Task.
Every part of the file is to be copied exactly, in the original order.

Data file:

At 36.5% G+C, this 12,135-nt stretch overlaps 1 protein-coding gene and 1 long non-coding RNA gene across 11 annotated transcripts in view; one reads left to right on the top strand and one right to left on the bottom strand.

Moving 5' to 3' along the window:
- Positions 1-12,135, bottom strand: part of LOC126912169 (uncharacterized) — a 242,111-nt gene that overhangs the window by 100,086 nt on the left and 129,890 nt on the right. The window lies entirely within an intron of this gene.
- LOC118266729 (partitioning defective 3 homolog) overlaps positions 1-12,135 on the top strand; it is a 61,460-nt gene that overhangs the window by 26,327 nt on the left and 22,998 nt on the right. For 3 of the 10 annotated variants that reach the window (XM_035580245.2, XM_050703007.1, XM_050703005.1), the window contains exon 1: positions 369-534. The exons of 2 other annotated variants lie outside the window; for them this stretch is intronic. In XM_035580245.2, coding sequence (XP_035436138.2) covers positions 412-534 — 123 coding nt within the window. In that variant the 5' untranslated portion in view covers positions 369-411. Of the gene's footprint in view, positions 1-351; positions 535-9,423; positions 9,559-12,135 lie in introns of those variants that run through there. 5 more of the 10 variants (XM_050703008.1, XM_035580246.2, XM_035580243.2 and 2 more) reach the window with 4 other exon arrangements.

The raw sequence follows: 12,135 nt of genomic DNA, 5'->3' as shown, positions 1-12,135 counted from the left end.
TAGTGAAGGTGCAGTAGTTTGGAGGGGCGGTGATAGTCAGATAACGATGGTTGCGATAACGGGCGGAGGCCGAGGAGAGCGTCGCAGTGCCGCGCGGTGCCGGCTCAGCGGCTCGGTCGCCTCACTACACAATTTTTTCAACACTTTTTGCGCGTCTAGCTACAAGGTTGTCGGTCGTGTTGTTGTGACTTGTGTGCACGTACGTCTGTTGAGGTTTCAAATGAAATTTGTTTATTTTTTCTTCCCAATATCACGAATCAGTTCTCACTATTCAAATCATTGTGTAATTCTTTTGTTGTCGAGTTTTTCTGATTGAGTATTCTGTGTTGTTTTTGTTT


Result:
At 36.5% G+C, this 12,135-nt stretch overlaps 1 protein-coding gene and 1 long non-coding RNA gene across 11 annotated transcripts in view; one reads left to right on the top strand and one right to left on the bottom strand.

Moving 5' to 3' along the window:
- Positions 1-12,135, bottom strand: part of LOC126912169 (uncharacterized) — a 242,111-nt gene that overhangs the window by 100,086 nt on the left and 129,890 nt on the right. The window lies entirely within an intron of this gene.
- LOC118266729 (partitioning defective 3 homolog) overlaps positions 1-12,135 on the top strand; it is a 61,460-nt gene that overhangs the window by 26,327 nt on the left and 22,998 nt on the right. For 3 of the 10 annotated variants that reach the window (XM_035580245.2, XM_050703007.1, XM_050703005.1), the window contains exon 1: positions 369-534. The exons of 2 other annotated variants lie outside the window; for them this stretch is intronic. In XM_035580245.2, coding sequence (XP_035436138.2) covers positions 412-534 — 123 coding nt within the window. In that variant the 5' untranslated portion in view covers positions 369-411. Of the gene's footprint in view, positions 1-351; positions 535-9,423; positions 9,559-12,135 lie in introns of those variants that run through there. 5 more of the 10 variants (XM_050703008.1, XM_035580246.2, XM_035580243.2 and 2 more) reach the window with 4 other exon arrangements.

The raw sequence follows: 12,135 nt of genomic DNA, 5'->3' as shown, positions 1-12,135 counted from the left end.
TAGTGAAGGTGCAGTAGTTTGGAGGGGCGGTGATAGTCAGATAACGATGGTTGCGATAACGGGCGGAGGCCGAGGAGAGCGTCGCAGTGCCGCGCGGTGCCGGCTCAGCGGCTCGGTCGCCTCACTACACAATTTTTTCAACACTTTTTGCGCGTCTAGCTACAAGGTTGTCGGTCGTGTTGTTGTGACTTGTGTGCACGTACGTCTGTTGAGGTTTCAAATGAAATTTGTTTATTTTTTCTTCCCAATATCACGAATCAGTTCTCACTATTCAAATCATTGTGTAATTCTTTTGTTGTCGAGTTTTTCTGATTGAGTATTCTGTGTTGTTTTTGTTT